When I initially bought the mowing route it had 25 customers. As I got into the business, I quickly found out that the previous owner was really undercharging all the customers. After studying the financials, I knew something had to be done so I sent out a letter to all the client that their services would cost a bit more in the new year but along with a price increase, I promised to improve the service. Two of the customers cancelled any further service and I was pretty happy that was all that left me. Most of the others didn’t really seem to care much about a price increase since it was just a few dollars extra a week. So I raised my prices by a few dollars and I added more services and things improved steadily.

A few of the customers seemed to need a little more hand holding about what was going on and I took the time to explain to them in person my plan. Once I talked to them they seemed to understand the reason I had to increase the price and decided to continue on with their services.

The mowing route was originally making around $20,000 a year when I took it over. After I raised the prices, my income increased to just under $30,000 which made a big difference. Since then I have been able to acquire a few more customers and it seems the profitability of my route keeps growing.

My advice to you is to try and build up your customer base so that your income matches the amount of money you need to quit your job. If you look around, I bet you could tighten your spending at home as much as you can to lower it as much as possible and focus all of your energy, day in and day out, on building your company.

For me, craigslist has been my best marketing tool. If you service a larger metro area, I’d suggest you go out, show your face in church or any other place where a lot of people get together and let them know you are now available to provide them with the best lawn care service in the area. I am sure you can make this happen, just don’t be afraid to promote yourself.

If you have no field experience at all for this industry I recommend you buy lots of lawn care business books and read them all so you can become more knowledgeable when speaking to customers. That is what they are paying for, or at least that is what I have noticed in and around my area.”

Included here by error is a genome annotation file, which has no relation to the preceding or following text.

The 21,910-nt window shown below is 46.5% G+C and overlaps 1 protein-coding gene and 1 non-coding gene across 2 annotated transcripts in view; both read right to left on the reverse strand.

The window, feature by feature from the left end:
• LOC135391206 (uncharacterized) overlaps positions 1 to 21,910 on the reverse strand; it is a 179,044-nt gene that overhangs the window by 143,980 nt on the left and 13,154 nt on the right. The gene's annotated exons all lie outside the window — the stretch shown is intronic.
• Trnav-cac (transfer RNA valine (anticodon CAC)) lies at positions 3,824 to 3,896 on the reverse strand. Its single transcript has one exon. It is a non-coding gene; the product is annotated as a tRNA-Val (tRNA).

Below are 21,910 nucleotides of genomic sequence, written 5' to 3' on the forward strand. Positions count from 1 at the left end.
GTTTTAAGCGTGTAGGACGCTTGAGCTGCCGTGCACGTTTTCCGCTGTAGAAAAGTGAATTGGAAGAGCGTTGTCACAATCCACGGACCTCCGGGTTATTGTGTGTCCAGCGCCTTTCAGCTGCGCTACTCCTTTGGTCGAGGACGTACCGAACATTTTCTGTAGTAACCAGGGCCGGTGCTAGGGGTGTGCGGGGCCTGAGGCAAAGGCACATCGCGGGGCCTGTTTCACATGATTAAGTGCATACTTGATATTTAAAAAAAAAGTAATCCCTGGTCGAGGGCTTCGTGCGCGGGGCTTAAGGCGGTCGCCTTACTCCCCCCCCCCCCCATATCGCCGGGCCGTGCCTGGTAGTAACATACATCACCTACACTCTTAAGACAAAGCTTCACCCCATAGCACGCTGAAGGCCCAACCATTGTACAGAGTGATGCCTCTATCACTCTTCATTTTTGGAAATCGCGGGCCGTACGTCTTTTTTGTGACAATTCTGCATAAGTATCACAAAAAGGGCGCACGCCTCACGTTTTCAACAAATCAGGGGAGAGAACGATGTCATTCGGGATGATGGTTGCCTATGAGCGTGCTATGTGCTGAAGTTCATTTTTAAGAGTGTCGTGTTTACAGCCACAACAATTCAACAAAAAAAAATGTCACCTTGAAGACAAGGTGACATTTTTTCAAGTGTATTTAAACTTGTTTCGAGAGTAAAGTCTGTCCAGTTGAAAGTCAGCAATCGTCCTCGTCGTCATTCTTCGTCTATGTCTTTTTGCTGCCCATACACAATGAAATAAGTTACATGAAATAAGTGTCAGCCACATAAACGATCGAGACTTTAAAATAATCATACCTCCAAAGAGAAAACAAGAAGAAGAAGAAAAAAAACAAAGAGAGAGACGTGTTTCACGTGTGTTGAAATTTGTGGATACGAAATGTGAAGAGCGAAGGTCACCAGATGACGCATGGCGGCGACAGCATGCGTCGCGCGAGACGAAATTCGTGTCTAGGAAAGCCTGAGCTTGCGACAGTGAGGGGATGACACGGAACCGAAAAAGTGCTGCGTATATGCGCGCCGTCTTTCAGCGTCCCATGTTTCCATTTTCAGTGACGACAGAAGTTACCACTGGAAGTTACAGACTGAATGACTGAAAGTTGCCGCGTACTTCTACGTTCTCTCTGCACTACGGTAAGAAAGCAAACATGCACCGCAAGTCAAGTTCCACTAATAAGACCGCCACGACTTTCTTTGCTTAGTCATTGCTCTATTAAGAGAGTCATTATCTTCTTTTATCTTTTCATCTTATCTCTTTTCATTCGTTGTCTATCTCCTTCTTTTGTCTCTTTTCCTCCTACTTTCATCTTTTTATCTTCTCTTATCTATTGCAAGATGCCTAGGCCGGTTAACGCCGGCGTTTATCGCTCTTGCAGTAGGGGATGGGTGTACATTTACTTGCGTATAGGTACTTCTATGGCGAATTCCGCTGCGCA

A third added “growing your company to the point where you are generating the same income as your full time day job is a big step. Other factors come into play as well. You need to look and see if you have the right equipment to get to the size you want? I wish I gotten a stander instead of a walk behind mower as that would have made my life a lot easier. I used a 48″ walk behind as my primary lawn mower for the first two years and that really slowed my business growth. The stander is coming next year. Do you have enough money set aside in the bank to fund your growth? Do you have a business plan in place?

When I quit my regular job a couple of years back, I made sure that I had saved two times the amount of money I thought I would need to get going. If you are making decent money, make sure to put money away then you will be ready to move beyond your 9-5 job.

My business was to have 6 months worth of living expenses saved as well. I picked that amount because that was the figure I thought I needed to feel secure and give me the time I needed to get going. Other people are more risk tolerant, would need less money. If you are lucky enough to have a wife that has a decent job and benefits, it will make the transition a lot easier.”